Think Before You QR

By | January 20, 2012

QR codes are great tools, but you have to think about what you are trying to accomplish before you take up space on your marketing collateral, product packaging, or other project with one.

I recently purchased a nice little toy, the Snow Wovel, which is like a giant snowshovel on a wheel. Clear your driveway 3x faster, so they say, and with last night’s snowstorm and a 1/4 acre blacktop driveway, I could sure could have used the help. This morning, I had a two-hour school delay and a Wovel still in a box . . . with a QR code.

The QR code had no instructions. No text of any kind telling me what it was or what scanning it might do, but since I know a bit about QR codes, I suspected that it might have something handy like a tutorial on how to put the thing together. I had hungry, undressed children, a rapidly shrinking time budget, and a 1/4 acre of blacktop to clear.

I scanned the code and was taken to the product’s non-mobile website, with product images, customer testimonials, and lots of other information that was already on the box. The customer testimonials might be nice for someone trying to make a purchase decision in a store, but I’d learned about the Wovel online and purchased it online.

The box contained instructions, but what I really needed was a step by step on how to put it together—fast. I didn’t get what I was looking for.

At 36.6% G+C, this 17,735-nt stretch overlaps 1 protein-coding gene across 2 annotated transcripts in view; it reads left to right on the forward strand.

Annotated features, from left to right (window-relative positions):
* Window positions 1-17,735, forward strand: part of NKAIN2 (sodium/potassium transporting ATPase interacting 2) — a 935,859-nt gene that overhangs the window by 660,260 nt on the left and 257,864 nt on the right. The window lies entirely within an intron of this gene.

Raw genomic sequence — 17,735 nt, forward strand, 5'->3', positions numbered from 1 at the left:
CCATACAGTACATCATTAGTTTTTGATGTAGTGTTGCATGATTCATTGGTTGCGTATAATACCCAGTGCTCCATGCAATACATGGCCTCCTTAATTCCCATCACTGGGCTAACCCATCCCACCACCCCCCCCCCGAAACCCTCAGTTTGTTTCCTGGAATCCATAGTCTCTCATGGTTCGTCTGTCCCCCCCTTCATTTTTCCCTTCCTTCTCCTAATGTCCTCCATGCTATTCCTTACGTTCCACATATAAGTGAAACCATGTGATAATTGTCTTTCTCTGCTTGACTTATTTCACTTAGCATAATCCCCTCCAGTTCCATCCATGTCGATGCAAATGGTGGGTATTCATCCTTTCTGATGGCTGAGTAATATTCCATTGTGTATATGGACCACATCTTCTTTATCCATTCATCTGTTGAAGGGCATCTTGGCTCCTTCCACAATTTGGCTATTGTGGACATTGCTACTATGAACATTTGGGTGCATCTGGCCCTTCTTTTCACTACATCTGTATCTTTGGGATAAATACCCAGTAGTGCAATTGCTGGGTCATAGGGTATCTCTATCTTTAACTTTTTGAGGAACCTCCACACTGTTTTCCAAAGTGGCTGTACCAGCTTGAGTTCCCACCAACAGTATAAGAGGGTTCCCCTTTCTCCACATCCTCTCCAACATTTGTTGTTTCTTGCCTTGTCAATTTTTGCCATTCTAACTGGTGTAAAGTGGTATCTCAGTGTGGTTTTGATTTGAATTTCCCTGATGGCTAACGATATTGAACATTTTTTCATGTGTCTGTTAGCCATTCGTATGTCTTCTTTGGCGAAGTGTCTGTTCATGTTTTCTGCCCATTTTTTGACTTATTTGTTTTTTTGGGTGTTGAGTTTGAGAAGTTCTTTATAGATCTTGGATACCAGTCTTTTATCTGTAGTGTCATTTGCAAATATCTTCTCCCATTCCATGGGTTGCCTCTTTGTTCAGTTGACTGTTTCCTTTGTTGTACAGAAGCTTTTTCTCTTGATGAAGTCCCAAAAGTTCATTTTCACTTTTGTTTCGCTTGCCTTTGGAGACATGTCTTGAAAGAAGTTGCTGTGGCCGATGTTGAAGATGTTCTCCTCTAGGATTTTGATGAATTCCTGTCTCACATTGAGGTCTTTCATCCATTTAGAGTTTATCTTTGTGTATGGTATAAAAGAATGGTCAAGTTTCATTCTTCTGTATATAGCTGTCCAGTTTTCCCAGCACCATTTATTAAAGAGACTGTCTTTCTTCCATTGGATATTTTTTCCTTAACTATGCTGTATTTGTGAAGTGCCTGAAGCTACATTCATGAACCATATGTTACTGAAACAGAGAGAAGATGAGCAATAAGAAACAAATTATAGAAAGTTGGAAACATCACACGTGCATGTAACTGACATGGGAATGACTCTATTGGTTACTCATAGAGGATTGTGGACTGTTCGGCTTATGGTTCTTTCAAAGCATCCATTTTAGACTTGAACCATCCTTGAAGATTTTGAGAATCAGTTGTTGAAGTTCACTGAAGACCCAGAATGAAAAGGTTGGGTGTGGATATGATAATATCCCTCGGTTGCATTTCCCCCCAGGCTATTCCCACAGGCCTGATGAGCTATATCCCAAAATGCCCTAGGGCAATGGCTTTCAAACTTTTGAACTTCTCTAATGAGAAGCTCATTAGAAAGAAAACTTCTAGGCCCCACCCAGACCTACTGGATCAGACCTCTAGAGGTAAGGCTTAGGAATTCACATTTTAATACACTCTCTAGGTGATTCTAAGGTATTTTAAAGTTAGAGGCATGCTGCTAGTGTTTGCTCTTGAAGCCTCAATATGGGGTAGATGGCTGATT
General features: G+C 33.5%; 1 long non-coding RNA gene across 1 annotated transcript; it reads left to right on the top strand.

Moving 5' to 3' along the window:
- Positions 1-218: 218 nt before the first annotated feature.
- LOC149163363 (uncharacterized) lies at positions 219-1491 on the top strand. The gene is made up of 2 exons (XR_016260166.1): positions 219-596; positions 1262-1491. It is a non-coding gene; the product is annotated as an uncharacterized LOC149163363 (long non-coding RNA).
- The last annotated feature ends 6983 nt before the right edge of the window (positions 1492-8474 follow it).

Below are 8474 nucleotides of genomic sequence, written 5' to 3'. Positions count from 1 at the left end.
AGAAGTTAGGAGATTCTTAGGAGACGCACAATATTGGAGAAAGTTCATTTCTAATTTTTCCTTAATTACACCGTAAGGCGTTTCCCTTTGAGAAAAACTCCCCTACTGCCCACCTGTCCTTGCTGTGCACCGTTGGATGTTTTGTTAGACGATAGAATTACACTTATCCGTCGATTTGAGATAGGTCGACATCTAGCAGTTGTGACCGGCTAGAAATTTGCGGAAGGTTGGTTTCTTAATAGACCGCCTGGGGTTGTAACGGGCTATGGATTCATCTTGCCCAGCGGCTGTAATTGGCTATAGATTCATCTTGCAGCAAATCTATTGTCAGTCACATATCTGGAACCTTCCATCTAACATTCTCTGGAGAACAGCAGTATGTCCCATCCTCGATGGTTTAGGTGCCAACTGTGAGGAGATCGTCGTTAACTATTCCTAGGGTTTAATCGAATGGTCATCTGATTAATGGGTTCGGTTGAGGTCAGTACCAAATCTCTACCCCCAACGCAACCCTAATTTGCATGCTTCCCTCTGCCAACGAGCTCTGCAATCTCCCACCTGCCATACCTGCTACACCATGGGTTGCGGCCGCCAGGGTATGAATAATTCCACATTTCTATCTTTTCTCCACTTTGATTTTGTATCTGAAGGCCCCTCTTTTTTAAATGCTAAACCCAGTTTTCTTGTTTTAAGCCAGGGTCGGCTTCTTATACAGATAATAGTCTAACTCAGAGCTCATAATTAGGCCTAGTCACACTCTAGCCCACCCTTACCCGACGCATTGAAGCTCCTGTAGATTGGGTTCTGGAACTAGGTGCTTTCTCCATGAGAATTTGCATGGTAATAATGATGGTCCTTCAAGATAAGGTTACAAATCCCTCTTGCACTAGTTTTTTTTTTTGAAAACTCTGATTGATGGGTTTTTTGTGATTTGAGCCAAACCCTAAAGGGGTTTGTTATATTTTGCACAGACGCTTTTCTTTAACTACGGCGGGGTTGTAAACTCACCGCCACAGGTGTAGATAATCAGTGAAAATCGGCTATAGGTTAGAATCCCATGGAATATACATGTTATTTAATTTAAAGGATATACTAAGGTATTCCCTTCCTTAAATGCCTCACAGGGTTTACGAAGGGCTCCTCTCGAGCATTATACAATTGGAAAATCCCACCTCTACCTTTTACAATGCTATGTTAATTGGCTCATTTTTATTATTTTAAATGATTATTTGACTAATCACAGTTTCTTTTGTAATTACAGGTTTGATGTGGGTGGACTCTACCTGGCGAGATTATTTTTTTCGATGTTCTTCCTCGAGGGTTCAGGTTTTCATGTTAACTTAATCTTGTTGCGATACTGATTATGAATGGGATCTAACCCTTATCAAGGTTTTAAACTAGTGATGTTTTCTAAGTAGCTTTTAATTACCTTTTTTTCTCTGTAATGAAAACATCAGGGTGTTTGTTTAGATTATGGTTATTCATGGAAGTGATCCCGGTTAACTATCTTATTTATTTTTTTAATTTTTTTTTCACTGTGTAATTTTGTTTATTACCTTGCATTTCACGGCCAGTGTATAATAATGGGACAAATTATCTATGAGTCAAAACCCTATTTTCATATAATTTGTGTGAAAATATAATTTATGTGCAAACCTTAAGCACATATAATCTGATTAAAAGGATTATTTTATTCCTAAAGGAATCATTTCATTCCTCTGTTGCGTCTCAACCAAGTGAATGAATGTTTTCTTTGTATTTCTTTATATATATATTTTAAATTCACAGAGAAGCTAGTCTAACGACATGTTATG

My point? While not everyone scanning a QR code is looking for the same thing, marketers — your clients — should take the time to step back from their sales push and ask the questions, “Why am I putting this code on here? Who will be scanning it? What will they be looking for?”

When it comes to success with QR codes, help your clients stop thinking like salesmen. Instead, help them start thinking like consumers.

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2 thoughts on “Think Before You QR

  1. Michael

    Absolutely agree, there are codes everywhere, but many are just completely useless. Often there is no purpose at all, they just link the the general website, which often is not even mobile optimised.
    A shame, really, because it will turn people off, and QRs are quite a good way to connect print and online delivery.

  2. Mike Porter

    How true. My latest video was about QR code applications that fell short of expectations. The marketers didn’t take into account the user’s likely needs and interests at the time they scanned the code. Why send prospects to the customer service web site from a new-customer acquisition mail piece? Or to a site that doesn’t even mention the offer bearing the QR code? Mobile barcodes require a strategy. They aren’t just graphics to demonstrate you’re hip to new technology.

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